The Sun’s business model bet: bookmaking

Faced with finding new ways to make money, The Sun built its own bookmakers last August, just in time for the start of the football season.

Within six months, Sun Bets had amassed hundreds of thousands of customers, bringing in revenue for News UK, although the publisher was unable to provide specific numbers ahead of Sun Bets’ first annual financial results. A third of these were pooled from Dream Team, The Sun’s fantasy football unit and fertile ground for prospective customers.

“We had been doing a lot of work on The Sun around the potential for new business models and revenue streams based on what the audience were interested in,” said Kate Bird, chief marketing officer at The Sun. “They are wildly familiar with betting. It was a natural synergy.”

Although gambling is a highly competitive space — there are hundreds of different bookmakers in the U.K. — The Sun Bets content team has a formula: Pick a talking point, make a video around it and then back it up with a bet. For Cheltenham Festival, a five-day horse racing event in March, it produced 11 original videos in this vein. The best performing in terms of views was one in which former Olympic runner Dwain Chambers challenged a racehorse in a 100-meter sprint. The one-minute video has had 320,000 views and 600 shares on Facebook. The final frame pushes viewers to place a bet. “We’re creating that market for it,” Bird said.

The last frame of one video The Sun produced around the Cheltenham Festival prompts viewers to place a bet.

Together, these 11 videos had half a million views, with the majority of views coming from Facebook, although the videos were released on The Sun’s platforms as well, according to Bird. Determining what content leads to more people placing bets is tricky, as the betting market is influenced by numerous factors. At the moment, it varies whether a video view on Facebook or on The Sun’s own platform is more likely to lead to a bet. The Sun wouldn’t share how many more customers it brought in over Cheltenham but that it was a “highly significant increase” in its average weekly run rate, Bird said.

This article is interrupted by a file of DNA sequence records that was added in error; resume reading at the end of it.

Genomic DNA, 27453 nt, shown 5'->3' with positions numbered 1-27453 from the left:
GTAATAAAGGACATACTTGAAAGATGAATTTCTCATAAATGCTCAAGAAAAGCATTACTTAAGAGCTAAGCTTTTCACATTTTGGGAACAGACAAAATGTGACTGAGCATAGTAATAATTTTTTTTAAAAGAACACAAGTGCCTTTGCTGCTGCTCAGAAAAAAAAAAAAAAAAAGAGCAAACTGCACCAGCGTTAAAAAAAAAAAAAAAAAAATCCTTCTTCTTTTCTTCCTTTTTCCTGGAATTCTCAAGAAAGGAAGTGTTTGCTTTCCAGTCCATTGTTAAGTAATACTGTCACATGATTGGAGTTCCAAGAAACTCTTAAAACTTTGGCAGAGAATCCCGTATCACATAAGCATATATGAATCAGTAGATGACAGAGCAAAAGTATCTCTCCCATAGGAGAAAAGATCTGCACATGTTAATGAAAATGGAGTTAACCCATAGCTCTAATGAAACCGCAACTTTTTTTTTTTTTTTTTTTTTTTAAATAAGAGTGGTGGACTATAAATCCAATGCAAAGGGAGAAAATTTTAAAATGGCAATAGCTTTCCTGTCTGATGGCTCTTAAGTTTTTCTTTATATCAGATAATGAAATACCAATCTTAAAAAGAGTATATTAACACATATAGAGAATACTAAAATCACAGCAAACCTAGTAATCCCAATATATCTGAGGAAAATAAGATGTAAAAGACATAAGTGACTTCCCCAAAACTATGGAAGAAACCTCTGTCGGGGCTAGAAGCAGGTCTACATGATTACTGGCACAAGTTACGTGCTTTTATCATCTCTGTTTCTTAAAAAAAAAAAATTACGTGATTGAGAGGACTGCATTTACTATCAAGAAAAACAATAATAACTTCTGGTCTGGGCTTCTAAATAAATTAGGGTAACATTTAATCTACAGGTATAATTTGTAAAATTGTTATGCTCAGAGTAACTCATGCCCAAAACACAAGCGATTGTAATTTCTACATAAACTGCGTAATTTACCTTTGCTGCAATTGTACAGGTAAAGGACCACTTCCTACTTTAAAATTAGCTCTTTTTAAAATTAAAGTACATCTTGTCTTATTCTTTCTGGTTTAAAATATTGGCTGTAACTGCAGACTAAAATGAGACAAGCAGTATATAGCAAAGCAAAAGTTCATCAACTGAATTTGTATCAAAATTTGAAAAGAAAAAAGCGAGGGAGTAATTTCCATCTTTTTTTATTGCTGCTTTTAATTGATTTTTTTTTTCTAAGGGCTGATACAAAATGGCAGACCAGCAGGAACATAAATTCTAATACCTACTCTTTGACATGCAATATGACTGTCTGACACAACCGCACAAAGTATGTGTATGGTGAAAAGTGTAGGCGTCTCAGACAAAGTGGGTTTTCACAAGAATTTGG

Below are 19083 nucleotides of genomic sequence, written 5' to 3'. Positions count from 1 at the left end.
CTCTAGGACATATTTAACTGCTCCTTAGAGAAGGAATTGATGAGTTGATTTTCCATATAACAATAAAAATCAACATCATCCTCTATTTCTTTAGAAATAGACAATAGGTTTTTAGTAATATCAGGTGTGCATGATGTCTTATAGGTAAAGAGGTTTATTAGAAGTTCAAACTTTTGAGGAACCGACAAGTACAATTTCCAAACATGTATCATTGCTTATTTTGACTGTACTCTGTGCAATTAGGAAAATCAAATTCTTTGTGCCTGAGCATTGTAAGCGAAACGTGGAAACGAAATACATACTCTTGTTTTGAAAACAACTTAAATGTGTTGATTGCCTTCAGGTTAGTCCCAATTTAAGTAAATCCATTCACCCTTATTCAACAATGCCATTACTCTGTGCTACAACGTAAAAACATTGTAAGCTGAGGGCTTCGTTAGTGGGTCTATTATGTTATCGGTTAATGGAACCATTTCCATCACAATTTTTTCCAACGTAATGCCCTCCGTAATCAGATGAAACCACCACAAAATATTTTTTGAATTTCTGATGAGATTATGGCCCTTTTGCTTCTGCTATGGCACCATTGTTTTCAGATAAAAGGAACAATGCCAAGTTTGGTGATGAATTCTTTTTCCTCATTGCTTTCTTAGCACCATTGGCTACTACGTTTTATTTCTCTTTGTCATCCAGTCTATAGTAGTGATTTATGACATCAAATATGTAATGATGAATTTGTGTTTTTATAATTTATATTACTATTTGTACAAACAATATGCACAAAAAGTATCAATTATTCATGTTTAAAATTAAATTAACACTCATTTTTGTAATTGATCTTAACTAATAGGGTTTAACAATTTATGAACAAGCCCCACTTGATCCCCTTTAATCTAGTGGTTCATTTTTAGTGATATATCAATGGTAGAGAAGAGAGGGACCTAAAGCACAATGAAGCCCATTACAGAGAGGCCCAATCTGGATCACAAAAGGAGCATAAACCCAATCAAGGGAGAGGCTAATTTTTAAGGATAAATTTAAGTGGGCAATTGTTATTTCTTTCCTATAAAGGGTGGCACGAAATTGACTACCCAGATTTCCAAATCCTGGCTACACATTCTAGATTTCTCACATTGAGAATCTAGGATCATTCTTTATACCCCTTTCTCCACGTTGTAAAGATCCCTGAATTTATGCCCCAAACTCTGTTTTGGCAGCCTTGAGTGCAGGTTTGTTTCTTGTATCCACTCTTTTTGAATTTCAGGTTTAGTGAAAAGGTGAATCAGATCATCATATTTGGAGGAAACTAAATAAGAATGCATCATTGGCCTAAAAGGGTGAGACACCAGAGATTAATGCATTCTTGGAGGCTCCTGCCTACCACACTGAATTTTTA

With this venture, The Sun joins Sky, which launched Sky Bets in 2001, as media companies that offer betting products. But The Sun has a long history with betting: In print and online, it has Favourite, which publishes betting tips. It launched Sun Bingo online in 2006, and the news brand has been a sponsor of Cheltenham Festival for the last five years.

Outside of horse racing, The Sun Bets content team applies this strategy to football, too, and through articles as well as videos. Dream Team has 1 million people playing fantasy football, who join at the beginning of the football season and keep returning for its duration. It’s a free game, with options to pay to upgrade for additional features.

“Dream Team was the base we wanted to attract,” Bird said. “They are a younger, male, online audience, who are already playing with us.” Also part of the appeal is that The Sun has information on Dream Team players’ teams of choice, so it can tailor content and bets to them. This audience belongs to the demographic less likely to listen to traditional marketing messages, Bird added. “Hard-sell marketing isn’t as effective as it once was; it’s much more effective tying in content to make it relevant to the user.”

Some of the most popular videos Dream Team has created include this video from January, in which a Manchester United fan and a Liverpool fan participate in a dating game show. The video was released days ahead of the match between the two teams and amassed 10 million views and 30,000 shares on Facebook.

Sun Bets content and marketing team has 10 staffers, and several from the content side work on Dream Team, too. The betting platform was built by Australian gambling company Tabcorp, which The Sun is still working with to improve user experience.

“The Sun becomes a one-stop shop; we have the ratings, tips and commentary content to guide you, the fantasy football game to play and then we give you the opportunity for you to bet,” said Bird. “We help inform and educate. Our journalists are racing experts. Customers come to The Sun for this content; it’s a powerful position.”

More in Media

Can AI analyses about AI content reveal anything about AI and copyright?

Three AI companies share analyses about copyright concerns, websites blocking web crawlers and how much AI text includes protected content.

Research Briefing: Publishers bank on their own first-party data amid Privacy Sandbox concerns

In this week’s Digiday+ Research Briefing, we examine publishers’ reservations about Google’s Privacy Sandbox, how subscriptions aren’t the revenue driver they once were for publishers and how X is once again telling advertisers it’s serious about brand safety, as seen in recent data from Digiday+ Research.

How a revamped Green Media Product hopes to solve ‘problematic placements’

Scope3 unveils GMP+ with Sharethrough as debut partners to extend ‘Green PMPs.’